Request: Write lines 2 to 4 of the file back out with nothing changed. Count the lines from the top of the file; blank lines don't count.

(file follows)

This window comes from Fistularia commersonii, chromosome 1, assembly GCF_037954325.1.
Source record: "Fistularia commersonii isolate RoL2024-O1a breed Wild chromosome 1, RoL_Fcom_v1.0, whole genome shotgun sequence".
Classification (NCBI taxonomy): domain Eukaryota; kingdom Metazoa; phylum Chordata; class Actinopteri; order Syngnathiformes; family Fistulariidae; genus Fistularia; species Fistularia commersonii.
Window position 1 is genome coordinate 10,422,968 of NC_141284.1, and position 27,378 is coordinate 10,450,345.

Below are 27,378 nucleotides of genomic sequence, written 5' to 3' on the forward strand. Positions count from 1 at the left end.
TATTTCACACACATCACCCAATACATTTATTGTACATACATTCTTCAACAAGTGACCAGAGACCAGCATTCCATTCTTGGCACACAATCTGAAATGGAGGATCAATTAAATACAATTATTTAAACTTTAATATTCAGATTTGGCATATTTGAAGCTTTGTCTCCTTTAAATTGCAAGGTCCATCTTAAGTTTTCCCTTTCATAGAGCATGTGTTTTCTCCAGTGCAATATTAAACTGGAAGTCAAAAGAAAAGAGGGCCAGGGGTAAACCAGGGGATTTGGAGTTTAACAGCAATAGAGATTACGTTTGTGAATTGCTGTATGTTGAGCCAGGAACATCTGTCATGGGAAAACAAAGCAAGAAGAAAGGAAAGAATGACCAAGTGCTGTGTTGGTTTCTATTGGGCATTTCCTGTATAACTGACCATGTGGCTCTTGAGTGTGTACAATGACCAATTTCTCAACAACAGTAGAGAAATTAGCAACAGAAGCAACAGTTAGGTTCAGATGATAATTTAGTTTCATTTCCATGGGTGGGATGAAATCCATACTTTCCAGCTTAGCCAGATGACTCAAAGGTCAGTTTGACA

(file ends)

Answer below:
Source record: "Fistularia commersonii isolate RoL2024-O1a breed Wild chromosome 1, RoL_Fcom_v1.0, whole genome shotgun sequence".
Classification (NCBI taxonomy): domain Eukaryota; kingdom Metazoa; phylum Chordata; class Actinopteri; order Syngnathiformes; family Fistulariidae; genus Fistularia; species Fistularia commersonii.
Window position 1 is genome coordinate 10,422,968 of NC_141284.1, and position 27,378 is coordinate 10,450,345.